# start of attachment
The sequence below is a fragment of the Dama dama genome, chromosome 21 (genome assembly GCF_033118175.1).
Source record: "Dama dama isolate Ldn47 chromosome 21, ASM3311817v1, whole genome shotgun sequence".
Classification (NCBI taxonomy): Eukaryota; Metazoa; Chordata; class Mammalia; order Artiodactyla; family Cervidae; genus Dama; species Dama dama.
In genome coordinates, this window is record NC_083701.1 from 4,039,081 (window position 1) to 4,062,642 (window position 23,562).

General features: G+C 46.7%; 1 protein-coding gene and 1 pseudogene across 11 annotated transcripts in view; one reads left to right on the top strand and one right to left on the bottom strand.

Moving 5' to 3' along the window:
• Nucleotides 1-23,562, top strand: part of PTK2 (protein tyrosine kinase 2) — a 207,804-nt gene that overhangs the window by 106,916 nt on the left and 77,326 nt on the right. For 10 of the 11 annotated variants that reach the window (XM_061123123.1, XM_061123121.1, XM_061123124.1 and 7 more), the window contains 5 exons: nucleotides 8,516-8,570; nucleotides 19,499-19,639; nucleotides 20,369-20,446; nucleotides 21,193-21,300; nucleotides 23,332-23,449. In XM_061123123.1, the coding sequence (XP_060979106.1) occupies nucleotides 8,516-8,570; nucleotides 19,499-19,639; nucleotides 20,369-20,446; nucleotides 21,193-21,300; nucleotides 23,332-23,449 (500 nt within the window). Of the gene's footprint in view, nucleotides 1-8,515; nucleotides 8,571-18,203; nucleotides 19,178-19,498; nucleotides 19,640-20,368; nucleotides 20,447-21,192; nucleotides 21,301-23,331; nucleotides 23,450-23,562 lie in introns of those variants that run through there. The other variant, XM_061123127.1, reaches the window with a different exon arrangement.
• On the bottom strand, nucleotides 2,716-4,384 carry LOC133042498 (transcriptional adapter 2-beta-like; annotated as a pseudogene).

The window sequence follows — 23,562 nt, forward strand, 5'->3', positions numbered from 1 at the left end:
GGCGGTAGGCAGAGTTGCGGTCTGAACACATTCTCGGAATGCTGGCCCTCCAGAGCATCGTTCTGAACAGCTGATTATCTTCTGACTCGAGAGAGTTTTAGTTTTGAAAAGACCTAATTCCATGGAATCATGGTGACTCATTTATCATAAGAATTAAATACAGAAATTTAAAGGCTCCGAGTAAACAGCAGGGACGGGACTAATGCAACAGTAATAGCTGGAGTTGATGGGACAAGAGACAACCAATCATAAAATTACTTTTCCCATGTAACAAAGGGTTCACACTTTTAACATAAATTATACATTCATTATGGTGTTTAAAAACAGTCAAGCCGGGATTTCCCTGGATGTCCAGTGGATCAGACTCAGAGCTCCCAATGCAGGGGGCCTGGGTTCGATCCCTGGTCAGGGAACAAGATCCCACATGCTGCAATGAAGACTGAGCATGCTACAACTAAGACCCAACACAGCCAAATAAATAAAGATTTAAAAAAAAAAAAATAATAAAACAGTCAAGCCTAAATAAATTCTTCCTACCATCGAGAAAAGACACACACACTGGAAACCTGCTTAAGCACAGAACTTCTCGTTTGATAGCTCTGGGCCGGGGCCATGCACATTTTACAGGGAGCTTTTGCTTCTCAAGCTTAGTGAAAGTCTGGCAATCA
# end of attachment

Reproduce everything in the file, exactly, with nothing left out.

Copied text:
The sequence below is a fragment of the Dama dama genome, chromosome 21 (genome assembly GCF_033118175.1).
Source record: "Dama dama isolate Ldn47 chromosome 21, ASM3311817v1, whole genome shotgun sequence".
Classification (NCBI taxonomy): Eukaryota; Metazoa; Chordata; class Mammalia; order Artiodactyla; family Cervidae; genus Dama; species Dama dama.
In genome coordinates, this window is record NC_083701.1 from 4,039,081 (window position 1) to 4,062,642 (window position 23,562).

General features: G+C 46.7%; 1 protein-coding gene and 1 pseudogene across 11 annotated transcripts in view; one reads left to right on the top strand and one right to left on the bottom strand.

Moving 5' to 3' along the window:
• Nucleotides 1-23,562, top strand: part of PTK2 (protein tyrosine kinase 2) — a 207,804-nt gene that overhangs the window by 106,916 nt on the left and 77,326 nt on the right. For 10 of the 11 annotated variants that reach the window (XM_061123123.1, XM_061123121.1, XM_061123124.1 and 7 more), the window contains 5 exons: nucleotides 8,516-8,570; nucleotides 19,499-19,639; nucleotides 20,369-20,446; nucleotides 21,193-21,300; nucleotides 23,332-23,449. In XM_061123123.1, the coding sequence (XP_060979106.1) occupies nucleotides 8,516-8,570; nucleotides 19,499-19,639; nucleotides 20,369-20,446; nucleotides 21,193-21,300; nucleotides 23,332-23,449 (500 nt within the window). Of the gene's footprint in view, nucleotides 1-8,515; nucleotides 8,571-18,203; nucleotides 19,178-19,498; nucleotides 19,640-20,368; nucleotides 20,447-21,192; nucleotides 21,301-23,331; nucleotides 23,450-23,562 lie in introns of those variants that run through there. The other variant, XM_061123127.1, reaches the window with a different exon arrangement.
• On the bottom strand, nucleotides 2,716-4,384 carry LOC133042498 (transcriptional adapter 2-beta-like; annotated as a pseudogene).

The window sequence follows — 23,562 nt, forward strand, 5'->3', positions numbered from 1 at the left end:
GGCGGTAGGCAGAGTTGCGGTCTGAACACATTCTCGGAATGCTGGCCCTCCAGAGCATCGTTCTGAACAGCTGATTATCTTCTGACTCGAGAGAGTTTTAGTTTTGAAAAGACCTAATTCCATGGAATCATGGTGACTCATTTATCATAAGAATTAAATACAGAAATTTAAAGGCTCCGAGTAAACAGCAGGGACGGGACTAATGCAACAGTAATAGCTGGAGTTGATGGGACAAGAGACAACCAATCATAAAATTACTTTTCCCATGTAACAAAGGGTTCACACTTTTAACATAAATTATACATTCATTATGGTGTTTAAAAACAGTCAAGCCGGGATTTCCCTGGATGTCCAGTGGATCAGACTCAGAGCTCCCAATGCAGGGGGCCTGGGTTCGATCCCTGGTCAGGGAACAAGATCCCACATGCTGCAATGAAGACTGAGCATGCTACAACTAAGACCCAACACAGCCAAATAAATAAAGATTTAAAAAAAAAAAAATAATAAAACAGTCAAGCCTAAATAAATTCTTCCTACCATCGAGAAAAGACACACACACTGGAAACCTGCTTAAGCACAGAACTTCTCGTTTGATAGCTCTGGGCCGGGGCCATGCACATTTTACAGGGAGCTTTTGCTTCTCAAGCTTAGTGAAAGTCTGGCAATCA